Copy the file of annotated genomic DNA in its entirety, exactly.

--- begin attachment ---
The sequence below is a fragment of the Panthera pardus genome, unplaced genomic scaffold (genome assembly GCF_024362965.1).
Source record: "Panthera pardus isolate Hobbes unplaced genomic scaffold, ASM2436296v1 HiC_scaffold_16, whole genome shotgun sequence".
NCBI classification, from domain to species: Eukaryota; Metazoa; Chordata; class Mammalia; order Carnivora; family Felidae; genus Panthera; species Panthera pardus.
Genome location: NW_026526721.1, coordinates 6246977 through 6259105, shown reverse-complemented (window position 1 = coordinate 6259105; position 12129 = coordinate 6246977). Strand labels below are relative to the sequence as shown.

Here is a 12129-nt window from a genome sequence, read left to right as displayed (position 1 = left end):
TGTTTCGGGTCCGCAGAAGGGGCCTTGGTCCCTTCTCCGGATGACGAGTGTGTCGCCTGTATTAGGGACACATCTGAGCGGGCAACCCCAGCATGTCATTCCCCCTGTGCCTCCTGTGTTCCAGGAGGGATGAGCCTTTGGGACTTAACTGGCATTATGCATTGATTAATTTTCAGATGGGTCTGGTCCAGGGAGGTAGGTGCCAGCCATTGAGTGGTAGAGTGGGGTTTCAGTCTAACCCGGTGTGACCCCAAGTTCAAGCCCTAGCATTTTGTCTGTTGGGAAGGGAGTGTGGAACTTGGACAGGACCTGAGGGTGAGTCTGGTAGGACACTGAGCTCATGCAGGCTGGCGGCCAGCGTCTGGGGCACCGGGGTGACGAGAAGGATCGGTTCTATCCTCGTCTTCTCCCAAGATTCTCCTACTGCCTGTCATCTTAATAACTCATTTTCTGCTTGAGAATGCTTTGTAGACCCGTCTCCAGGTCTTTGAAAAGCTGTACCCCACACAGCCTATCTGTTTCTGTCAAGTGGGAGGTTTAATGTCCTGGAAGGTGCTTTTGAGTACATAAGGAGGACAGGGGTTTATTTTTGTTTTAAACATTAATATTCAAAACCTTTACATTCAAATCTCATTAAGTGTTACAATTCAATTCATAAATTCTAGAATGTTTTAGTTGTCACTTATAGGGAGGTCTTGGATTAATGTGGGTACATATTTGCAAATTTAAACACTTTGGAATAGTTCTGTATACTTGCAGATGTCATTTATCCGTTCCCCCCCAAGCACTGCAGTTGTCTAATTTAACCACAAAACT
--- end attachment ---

The sequence below is a fragment of the Panthera pardus genome, unplaced genomic scaffold (genome assembly GCF_024362965.1).
Source record: "Panthera pardus isolate Hobbes unplaced genomic scaffold, ASM2436296v1 HiC_scaffold_16, whole genome shotgun sequence".
NCBI classification, from domain to species: Eukaryota; Metazoa; Chordata; class Mammalia; order Carnivora; family Felidae; genus Panthera; species Panthera pardus.
Genome location: NW_026526721.1, coordinates 6246977 through 6259105, shown reverse-complemented (window position 1 = coordinate 6259105; position 12129 = coordinate 6246977). Strand labels below are relative to the sequence as shown.

Here is a 12129-nt window from a genome sequence, read left to right as displayed (position 1 = left end):
TGTTTCGGGTCCGCAGAAGGGGCCTTGGTCCCTTCTCCGGATGACGAGTGTGTCGCCTGTATTAGGGACACATCTGAGCGGGCAACCCCAGCATGTCATTCCCCCTGTGCCTCCTGTGTTCCAGGAGGGATGAGCCTTTGGGACTTAACTGGCATTATGCATTGATTAATTTTCAGATGGGTCTGGTCCAGGGAGGTAGGTGCCAGCCATTGAGTGGTAGAGTGGGGTTTCAGTCTAACCCGGTGTGACCCCAAGTTCAAGCCCTAGCATTTTGTCTGTTGGGAAGGGAGTGTGGAACTTGGACAGGACCTGAGGGTGAGTCTGGTAGGACACTGAGCTCATGCAGGCTGGCGGCCAGCGTCTGGGGCACCGGGGTGACGAGAAGGATCGGTTCTATCCTCGTCTTCTCCCAAGATTCTCCTACTGCCTGTCATCTTAATAACTCATTTTCTGCTTGAGAATGCTTTGTAGACCCGTCTCCAGGTCTTTGAAAAGCTGTACCCCACACAGCCTATCTGTTTCTGTCAAGTGGGAGGTTTAATGTCCTGGAAGGTGCTTTTGAGTACATAAGGAGGACAGGGGTTTATTTTTGTTTTAAACATTAATATTCAAAACCTTTACATTCAAATCTCATTAAGTGTTACAATTCAATTCATAAATTCTAGAATGTTTTAGTTGTCACTTATAGGGAGGTCTTGGATTAATGTGGGTACATATTTGCAAATTTAAACACTTTGGAATAGTTCTGTATACTTGCAGATGTCATTTATCCGTTCCCCCCCAAGCACTGCAGTTGTCTAATTTAACCACAAAACT